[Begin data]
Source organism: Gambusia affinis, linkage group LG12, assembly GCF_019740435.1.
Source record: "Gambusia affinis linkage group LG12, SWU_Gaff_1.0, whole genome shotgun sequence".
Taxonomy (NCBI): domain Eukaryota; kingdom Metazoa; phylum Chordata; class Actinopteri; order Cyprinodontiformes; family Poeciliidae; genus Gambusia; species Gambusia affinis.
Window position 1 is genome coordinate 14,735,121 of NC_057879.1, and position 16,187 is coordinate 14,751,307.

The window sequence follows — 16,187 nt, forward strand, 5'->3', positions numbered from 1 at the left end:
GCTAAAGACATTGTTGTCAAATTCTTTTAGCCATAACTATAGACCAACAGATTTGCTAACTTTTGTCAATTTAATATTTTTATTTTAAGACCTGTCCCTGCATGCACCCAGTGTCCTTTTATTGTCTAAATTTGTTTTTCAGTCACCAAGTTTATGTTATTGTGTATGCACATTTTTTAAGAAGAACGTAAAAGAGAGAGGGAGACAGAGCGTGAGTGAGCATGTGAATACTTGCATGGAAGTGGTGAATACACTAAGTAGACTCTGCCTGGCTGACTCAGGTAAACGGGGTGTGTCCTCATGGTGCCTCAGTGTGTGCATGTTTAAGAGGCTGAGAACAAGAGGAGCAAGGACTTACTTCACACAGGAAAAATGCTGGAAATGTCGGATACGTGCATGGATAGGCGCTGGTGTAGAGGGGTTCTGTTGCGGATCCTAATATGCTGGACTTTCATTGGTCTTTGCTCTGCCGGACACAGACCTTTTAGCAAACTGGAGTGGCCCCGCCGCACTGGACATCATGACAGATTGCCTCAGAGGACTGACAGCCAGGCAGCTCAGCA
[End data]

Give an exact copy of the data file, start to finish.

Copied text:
Source organism: Gambusia affinis, linkage group LG12, assembly GCF_019740435.1.
Source record: "Gambusia affinis linkage group LG12, SWU_Gaff_1.0, whole genome shotgun sequence".
Taxonomy (NCBI): domain Eukaryota; kingdom Metazoa; phylum Chordata; class Actinopteri; order Cyprinodontiformes; family Poeciliidae; genus Gambusia; species Gambusia affinis.
Window position 1 is genome coordinate 14,735,121 of NC_057879.1, and position 16,187 is coordinate 14,751,307.

The window sequence follows — 16,187 nt, forward strand, 5'->3', positions numbered from 1 at the left end:
GCTAAAGACATTGTTGTCAAATTCTTTTAGCCATAACTATAGACCAACAGATTTGCTAACTTTTGTCAATTTAATATTTTTATTTTAAGACCTGTCCCTGCATGCACCCAGTGTCCTTTTATTGTCTAAATTTGTTTTTCAGTCACCAAGTTTATGTTATTGTGTATGCACATTTTTTAAGAAGAACGTAAAAGAGAGAGGGAGACAGAGCGTGAGTGAGCATGTGAATACTTGCATGGAAGTGGTGAATACACTAAGTAGACTCTGCCTGGCTGACTCAGGTAAACGGGGTGTGTCCTCATGGTGCCTCAGTGTGTGCATGTTTAAGAGGCTGAGAACAAGAGGAGCAAGGACTTACTTCACACAGGAAAAATGCTGGAAATGTCGGATACGTGCATGGATAGGCGCTGGTGTAGAGGGGTTCTGTTGCGGATCCTAATATGCTGGACTTTCATTGGTCTTTGCTCTGCCGGACACAGACCTTTTAGCAAACTGGAGTGGCCCCGCCGCACTGGACATCATGACAGATTGCCTCAGAGGACTGACAGCCAGGCAGCTCAGCA